News & Features

Glacier Conservancy Raises $150,000 for Dark Sky Program

Money will go toward expanded education program, construction of an observation dome at St. Mary

The Glacier National Park Conservancy raised more than a quarter-million dollars for its namesake during its annual Backpacker’s Ball Fundraiser, including more than $150,000 to support the park’s growing dark sky program.

The money raised on Aug. 5 will go toward the installation of a new observation dome at the St. Mary Visitor Center, an expansion of the daily astronomy education programs throughout the park, and the installation of dark sky-friendly lighting in the park, according to Amy Dempster, director of marketing and communications for the conservancy.

We are honored by the ongoing support of the businesses and individuals in our community who choose to support critical programs throughout the park,” said Executive Director Doug Mitchell. “These funds represent a significant investment in preserving and protecting Glacier National Park for future generations.”

Glacier’s night sky education program has quickly become a popular attraction at the park, aided by a lack of light pollution in this remote section of Montana. In April, the Waterton-Glacier International Peace Park was named the world’s first trans-boundary International Dark Sky Park.

Glacier spokesperson Lauren Alley said the park hopes to establish a small public observatory in St. Mary, possibly even as soon as next year, to help the park in its mission to educate the public about astronomy. Alley said the observatory would also include exhibits about the Blackfeet Tribe and its connection to the night sky.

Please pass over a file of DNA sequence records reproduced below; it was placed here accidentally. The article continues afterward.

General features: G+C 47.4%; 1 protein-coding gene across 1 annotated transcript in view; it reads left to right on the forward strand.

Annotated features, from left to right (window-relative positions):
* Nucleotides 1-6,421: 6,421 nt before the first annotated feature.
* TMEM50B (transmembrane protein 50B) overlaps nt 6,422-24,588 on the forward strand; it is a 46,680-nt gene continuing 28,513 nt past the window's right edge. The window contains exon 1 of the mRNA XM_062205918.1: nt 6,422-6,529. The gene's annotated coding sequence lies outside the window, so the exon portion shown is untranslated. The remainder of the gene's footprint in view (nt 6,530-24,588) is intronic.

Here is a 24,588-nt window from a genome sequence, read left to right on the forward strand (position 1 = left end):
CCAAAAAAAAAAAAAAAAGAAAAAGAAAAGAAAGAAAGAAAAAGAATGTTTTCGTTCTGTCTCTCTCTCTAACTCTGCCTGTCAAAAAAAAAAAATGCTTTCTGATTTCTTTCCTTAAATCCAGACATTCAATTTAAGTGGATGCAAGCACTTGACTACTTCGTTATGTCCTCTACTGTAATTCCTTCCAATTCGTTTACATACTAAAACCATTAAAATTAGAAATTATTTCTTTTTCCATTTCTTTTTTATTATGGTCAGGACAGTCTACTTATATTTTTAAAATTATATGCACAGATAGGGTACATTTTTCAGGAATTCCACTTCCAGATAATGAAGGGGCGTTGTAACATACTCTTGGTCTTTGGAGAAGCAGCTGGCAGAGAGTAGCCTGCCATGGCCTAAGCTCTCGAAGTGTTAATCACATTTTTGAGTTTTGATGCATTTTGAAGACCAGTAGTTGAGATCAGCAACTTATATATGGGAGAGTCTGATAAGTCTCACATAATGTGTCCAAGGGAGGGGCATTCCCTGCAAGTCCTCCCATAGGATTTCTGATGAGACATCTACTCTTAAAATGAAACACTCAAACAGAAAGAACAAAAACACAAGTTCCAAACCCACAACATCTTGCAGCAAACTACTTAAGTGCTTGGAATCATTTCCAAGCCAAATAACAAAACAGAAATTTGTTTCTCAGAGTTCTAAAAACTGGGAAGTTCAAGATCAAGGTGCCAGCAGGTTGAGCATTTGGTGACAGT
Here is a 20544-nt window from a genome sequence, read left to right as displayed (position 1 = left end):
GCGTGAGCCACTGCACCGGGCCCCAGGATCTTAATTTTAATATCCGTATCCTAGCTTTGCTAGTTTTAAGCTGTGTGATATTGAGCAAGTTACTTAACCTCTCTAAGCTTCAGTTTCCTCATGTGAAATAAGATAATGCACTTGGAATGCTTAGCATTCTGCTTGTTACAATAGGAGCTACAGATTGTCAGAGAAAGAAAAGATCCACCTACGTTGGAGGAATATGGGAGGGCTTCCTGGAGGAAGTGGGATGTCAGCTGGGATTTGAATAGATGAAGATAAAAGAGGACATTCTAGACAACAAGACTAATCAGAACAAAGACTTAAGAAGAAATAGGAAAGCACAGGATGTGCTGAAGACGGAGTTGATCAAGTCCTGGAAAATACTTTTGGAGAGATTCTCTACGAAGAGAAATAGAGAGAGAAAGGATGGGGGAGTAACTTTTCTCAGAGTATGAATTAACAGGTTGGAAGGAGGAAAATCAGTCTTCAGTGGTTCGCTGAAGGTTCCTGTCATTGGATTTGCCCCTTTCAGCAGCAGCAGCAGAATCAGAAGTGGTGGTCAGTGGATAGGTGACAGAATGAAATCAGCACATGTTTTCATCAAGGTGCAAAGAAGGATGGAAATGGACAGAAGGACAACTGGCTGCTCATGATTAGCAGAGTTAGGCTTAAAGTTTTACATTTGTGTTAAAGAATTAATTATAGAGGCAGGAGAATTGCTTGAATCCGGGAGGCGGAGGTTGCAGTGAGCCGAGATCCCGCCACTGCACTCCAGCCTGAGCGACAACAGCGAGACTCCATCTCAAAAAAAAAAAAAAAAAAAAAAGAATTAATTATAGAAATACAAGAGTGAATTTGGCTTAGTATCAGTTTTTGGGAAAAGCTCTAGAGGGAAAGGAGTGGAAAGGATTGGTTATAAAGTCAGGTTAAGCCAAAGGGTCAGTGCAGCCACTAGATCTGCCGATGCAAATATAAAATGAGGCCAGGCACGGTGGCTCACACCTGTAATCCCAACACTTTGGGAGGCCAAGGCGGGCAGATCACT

“With funding from the conservancy, this project is now possible,” Alley said.

Part of Glacier’s designation as a dark sky park is a promise that it will continue to promote astronomy education, including offering talks and programs at Apgar, St. Mary and Logan Pass. The third and final Logan Pass Star Party of the summer will be held on Aug. 25. The event runs from 9 p.m. to 12 a.m. and officials ask for a $5 donation for a ticket.

Glacier Park’s employees had to conduct extensive research as part of the dark sky designation application. Researchers took sky quality measurements in some of the park’s darkest areas. According to Mark Biel, Glacier’s natural resource program manager, most places within the park have an SQM rating of 21.5 to 21.8, just a few points below a perfect 22 for a moonless night with zero artificial light. The park also has to install dark sky friendly lighting that directs light down, not up. About 30 percent of Glacier’s more than 2,000 lights are night-sky friendly, and officials hope to renovate the rest of the lights within the next few years.

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